• The Bhagavad Gita: Although primarily a scriptural dialogue on duty, righteousness, and spirituality, the Bhagavad Gita (circa 2nd century BCE) also touches upon concepts related to Prana. In particular, Chapter 4, Verse 299discusses different yogic practices, including those that involve controlling the life forces (Prana) through regulated breathing. Krishna speaks of yogis who offer inhalation into exhalation and vice versa, describing an early form of pranayama.
  • Patanjali’s Yoga Sutras: Patanjali explicitly discusses various techniques for controlling the breath, which he describes as essential for stabilizing the mind and preparing it for deeper states of meditation (Dhyana). The Yoga Sutras (circa 200 CE) explain how pranayama helps in removing the coverings over the light of knowledge and aids in achieving higher states of consciousness. There are several sutras (II.4910 and II.5011) that detail the processes and effects of pranayama, making it clear that mastering breath is crucial for advancing in the yogic path.
  • Shiva Samhita: This classical hatha yoga text composed in the 17th century CE provides detailed instructions on different breathing techniques12 aimed at balancing the pranic energy within the body and achieving higher states of consciousness.
  • Gheranda Samhita: This classical hatha yoga (circa 17th century CE) text further elaborates on the practice of pranayama13. It outlines various breathing exercises, known as kumbhakas, aimed at purifying the nadis (energy channels) and awakening the dormant spiritual energy within the practitioner.

Over time, the different schools of yoga developed their own unique approaches to pranayama, each emphasizing different aspects of focus, control, and energy manipulation. Some focus on slow, deep breathing to calm the mind and reduce stress, while others emphasize rapid, forceful breathing to energize the body and stimulate the nervous system. Some styles of yoga only use one technique, while others will teach multiple types of breathing exercises to their students.

The four parts yogic breathing

In the practice of pranayama, the breathing practices are described with four distinct parts. Awareness of these is essential for understanding and learning the subtleties of each technique. Mastery over these stages improves mindfulness, mental focus and control over the breath.

1. Puraka (Inhalation)

Puraka is characterized by a gentle and controlled inhalation of breath that brings oxygen and prana (vital life energy) into your body. Correctly practicing puraka involves focusing on silent, effortless breathing that naturally expands your diaphragm and chest in a manner that maximizes energy intake without strain. Techniques that have a longer duration of the inhalation create an energizing, invigorating and uplifting effect on the body and mind.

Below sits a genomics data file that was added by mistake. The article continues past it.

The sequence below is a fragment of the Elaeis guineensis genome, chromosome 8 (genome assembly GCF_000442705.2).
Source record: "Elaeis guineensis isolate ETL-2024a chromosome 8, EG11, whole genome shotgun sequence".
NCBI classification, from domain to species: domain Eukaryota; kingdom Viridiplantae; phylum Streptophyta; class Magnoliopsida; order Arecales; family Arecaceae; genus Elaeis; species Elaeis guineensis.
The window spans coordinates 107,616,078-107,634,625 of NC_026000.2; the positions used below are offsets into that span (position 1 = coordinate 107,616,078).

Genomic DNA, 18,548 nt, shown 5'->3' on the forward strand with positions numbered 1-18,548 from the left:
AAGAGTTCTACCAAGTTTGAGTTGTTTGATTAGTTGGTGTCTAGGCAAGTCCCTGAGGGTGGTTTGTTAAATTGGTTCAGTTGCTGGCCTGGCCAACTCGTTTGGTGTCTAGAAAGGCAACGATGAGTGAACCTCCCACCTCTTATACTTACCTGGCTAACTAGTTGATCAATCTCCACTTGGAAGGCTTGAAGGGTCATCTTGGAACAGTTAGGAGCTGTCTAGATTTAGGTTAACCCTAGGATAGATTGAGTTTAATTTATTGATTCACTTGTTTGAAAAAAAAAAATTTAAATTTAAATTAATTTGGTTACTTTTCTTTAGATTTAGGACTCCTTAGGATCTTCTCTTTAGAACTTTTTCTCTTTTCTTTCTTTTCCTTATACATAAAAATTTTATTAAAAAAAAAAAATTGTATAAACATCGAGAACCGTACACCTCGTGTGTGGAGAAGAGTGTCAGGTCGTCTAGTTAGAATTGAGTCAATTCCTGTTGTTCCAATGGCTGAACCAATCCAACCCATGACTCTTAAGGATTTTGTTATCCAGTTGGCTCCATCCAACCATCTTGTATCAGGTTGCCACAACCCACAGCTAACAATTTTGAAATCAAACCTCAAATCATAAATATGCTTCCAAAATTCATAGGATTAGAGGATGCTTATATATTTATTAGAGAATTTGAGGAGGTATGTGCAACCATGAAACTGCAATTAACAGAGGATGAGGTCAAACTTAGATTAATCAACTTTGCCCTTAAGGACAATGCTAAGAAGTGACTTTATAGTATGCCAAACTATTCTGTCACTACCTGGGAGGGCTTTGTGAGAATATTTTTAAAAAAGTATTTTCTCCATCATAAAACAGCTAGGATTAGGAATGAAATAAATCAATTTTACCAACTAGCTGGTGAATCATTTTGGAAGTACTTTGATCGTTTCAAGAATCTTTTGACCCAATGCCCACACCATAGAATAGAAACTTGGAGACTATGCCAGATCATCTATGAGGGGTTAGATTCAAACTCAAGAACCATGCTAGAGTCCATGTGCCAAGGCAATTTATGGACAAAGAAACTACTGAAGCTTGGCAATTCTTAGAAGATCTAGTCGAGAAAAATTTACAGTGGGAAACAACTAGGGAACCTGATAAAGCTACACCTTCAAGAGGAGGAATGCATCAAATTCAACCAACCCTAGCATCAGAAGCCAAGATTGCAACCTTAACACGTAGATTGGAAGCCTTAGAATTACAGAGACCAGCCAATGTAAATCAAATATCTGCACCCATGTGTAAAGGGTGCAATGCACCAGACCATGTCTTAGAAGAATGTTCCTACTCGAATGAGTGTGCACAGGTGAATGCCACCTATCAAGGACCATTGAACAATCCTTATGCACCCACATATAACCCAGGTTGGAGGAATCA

2. Antara Kumbhaka (Pause After Inhalation)

Antara Kumbhaka is the retention of breath after the inhalation of Puraka. For beginners, this will be a short pause of holding the breath for 1-2 seconds. The breath is held comfortably without strain or movement. While the breath is in Kumbhaka feel the stillness, silence and introspection that this stage creates. Advanced practitioners can hold their breath in for longer durations, gradually increasing their lung capacity and strengthening their respiratory system. Longer holds can be combined with one or more bandhas to harness, control, and direct the prana within the body.

3. Rechaka (Exhalation)

Rechaka is the stage of controlled exhalation following the retention of breath. During this stage, focus on releasing the breath slowly and steadily, allowing for a complete expulsion of air from the lungs. Techniques that have a longer duration of the exhalation calms the mind, promoting relaxation and mental clarity.

4. Bhaya Khumbaka (Pause After Exhalation)

Bhaya Kumbhaka is the retention of breath after the exhalation of Rechaka. For beginners, this will be a short pause of holding the breath for 1-2 seconds. External breath retention helps in improving mental focus, balancing the flow of prana, and enhancing the capacity of the lungs. This stage allows the practitioner to experience a sense of emptiness, inner stillness and peace within, as the body prepares for the next inhalation. Advanced practitioners can hold their breath out for longer durations, gradually increasing their lung capacity and strengthening their respiratory system. Longer holds can be combined with one or more bandhas to harness, control, and direct the prana within the body.